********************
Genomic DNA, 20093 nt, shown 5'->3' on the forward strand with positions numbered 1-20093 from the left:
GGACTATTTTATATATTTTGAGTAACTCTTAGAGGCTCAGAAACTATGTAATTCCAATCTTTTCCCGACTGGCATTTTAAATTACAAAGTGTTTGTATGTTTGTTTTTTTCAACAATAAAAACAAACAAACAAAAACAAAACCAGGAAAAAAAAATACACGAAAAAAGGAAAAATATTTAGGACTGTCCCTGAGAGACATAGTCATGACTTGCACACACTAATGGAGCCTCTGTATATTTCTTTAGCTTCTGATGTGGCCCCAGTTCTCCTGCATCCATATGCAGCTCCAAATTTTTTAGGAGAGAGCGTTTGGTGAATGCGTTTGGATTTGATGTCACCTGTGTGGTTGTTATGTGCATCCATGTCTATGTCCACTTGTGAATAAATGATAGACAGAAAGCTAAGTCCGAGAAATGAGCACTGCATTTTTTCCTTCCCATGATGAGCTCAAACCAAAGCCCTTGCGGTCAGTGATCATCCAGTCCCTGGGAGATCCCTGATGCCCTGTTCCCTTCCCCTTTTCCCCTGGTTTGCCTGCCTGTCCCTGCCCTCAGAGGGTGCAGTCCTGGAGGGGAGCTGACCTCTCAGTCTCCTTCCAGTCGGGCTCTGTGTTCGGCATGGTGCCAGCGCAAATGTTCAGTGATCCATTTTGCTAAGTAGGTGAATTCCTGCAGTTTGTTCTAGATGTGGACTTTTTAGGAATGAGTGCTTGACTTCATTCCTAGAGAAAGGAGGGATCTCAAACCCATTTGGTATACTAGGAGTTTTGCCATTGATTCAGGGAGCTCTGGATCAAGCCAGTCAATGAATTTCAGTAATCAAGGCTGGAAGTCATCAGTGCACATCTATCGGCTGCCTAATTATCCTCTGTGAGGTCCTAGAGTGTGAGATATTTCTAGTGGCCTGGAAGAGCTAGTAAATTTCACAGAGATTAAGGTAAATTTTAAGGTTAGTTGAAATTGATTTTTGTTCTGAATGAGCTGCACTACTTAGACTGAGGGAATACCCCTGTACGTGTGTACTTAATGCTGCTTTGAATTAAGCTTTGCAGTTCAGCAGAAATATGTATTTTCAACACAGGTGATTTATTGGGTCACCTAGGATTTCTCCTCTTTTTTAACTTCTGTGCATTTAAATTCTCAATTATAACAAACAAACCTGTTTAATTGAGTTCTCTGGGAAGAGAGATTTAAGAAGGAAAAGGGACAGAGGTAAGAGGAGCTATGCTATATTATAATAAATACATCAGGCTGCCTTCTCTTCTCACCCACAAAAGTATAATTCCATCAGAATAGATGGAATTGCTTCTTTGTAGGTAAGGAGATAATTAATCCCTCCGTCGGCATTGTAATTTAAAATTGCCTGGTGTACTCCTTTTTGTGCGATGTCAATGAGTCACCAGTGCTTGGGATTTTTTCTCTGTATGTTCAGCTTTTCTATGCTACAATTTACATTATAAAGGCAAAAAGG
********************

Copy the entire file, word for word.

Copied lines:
Genomic DNA, 20093 nt, shown 5'->3' on the forward strand with positions numbered 1-20093 from the left:
GGACTATTTTATATATTTTGAGTAACTCTTAGAGGCTCAGAAACTATGTAATTCCAATCTTTTCCCGACTGGCATTTTAAATTACAAAGTGTTTGTATGTTTGTTTTTTTCAACAATAAAAACAAACAAACAAAAACAAAACCAGGAAAAAAAAATACACGAAAAAAGGAAAAATATTTAGGACTGTCCCTGAGAGACATAGTCATGACTTGCACACACTAATGGAGCCTCTGTATATTTCTTTAGCTTCTGATGTGGCCCCAGTTCTCCTGCATCCATATGCAGCTCCAAATTTTTTAGGAGAGAGCGTTTGGTGAATGCGTTTGGATTTGATGTCACCTGTGTGGTTGTTATGTGCATCCATGTCTATGTCCACTTGTGAATAAATGATAGACAGAAAGCTAAGTCCGAGAAATGAGCACTGCATTTTTTCCTTCCCATGATGAGCTCAAACCAAAGCCCTTGCGGTCAGTGATCATCCAGTCCCTGGGAGATCCCTGATGCCCTGTTCCCTTCCCCTTTTCCCCTGGTTTGCCTGCCTGTCCCTGCCCTCAGAGGGTGCAGTCCTGGAGGGGAGCTGACCTCTCAGTCTCCTTCCAGTCGGGCTCTGTGTTCGGCATGGTGCCAGCGCAAATGTTCAGTGATCCATTTTGCTAAGTAGGTGAATTCCTGCAGTTTGTTCTAGATGTGGACTTTTTAGGAATGAGTGCTTGACTTCATTCCTAGAGAAAGGAGGGATCTCAAACCCATTTGGTATACTAGGAGTTTTGCCATTGATTCAGGGAGCTCTGGATCAAGCCAGTCAATGAATTTCAGTAATCAAGGCTGGAAGTCATCAGTGCACATCTATCGGCTGCCTAATTATCCTCTGTGAGGTCCTAGAGTGTGAGATATTTCTAGTGGCCTGGAAGAGCTAGTAAATTTCACAGAGATTAAGGTAAATTTTAAGGTTAGTTGAAATTGATTTTTGTTCTGAATGAGCTGCACTACTTAGACTGAGGGAATACCCCTGTACGTGTGTACTTAATGCTGCTTTGAATTAAGCTTTGCAGTTCAGCAGAAATATGTATTTTCAACACAGGTGATTTATTGGGTCACCTAGGATTTCTCCTCTTTTTTAACTTCTGTGCATTTAAATTCTCAATTATAACAAACAAACCTGTTTAATTGAGTTCTCTGGGAAGAGAGATTTAAGAAGGAAAAGGGACAGAGGTAAGAGGAGCTATGCTATATTATAATAAATACATCAGGCTGCCTTCTCTTCTCACCCACAAAAGTATAATTCCATCAGAATAGATGGAATTGCTTCTTTGTAGGTAAGGAGATAATTAATCCCTCCGTCGGCATTGTAATTTAAAATTGCCTGGTGTACTCCTTTTTGTGCGATGTCAATGAGTCACCAGTGCTTGGGATTTTTTCTCTGTATGTTCAGCTTTTCTATGCTACAATTTACATTATAAAGGCAAAAAGG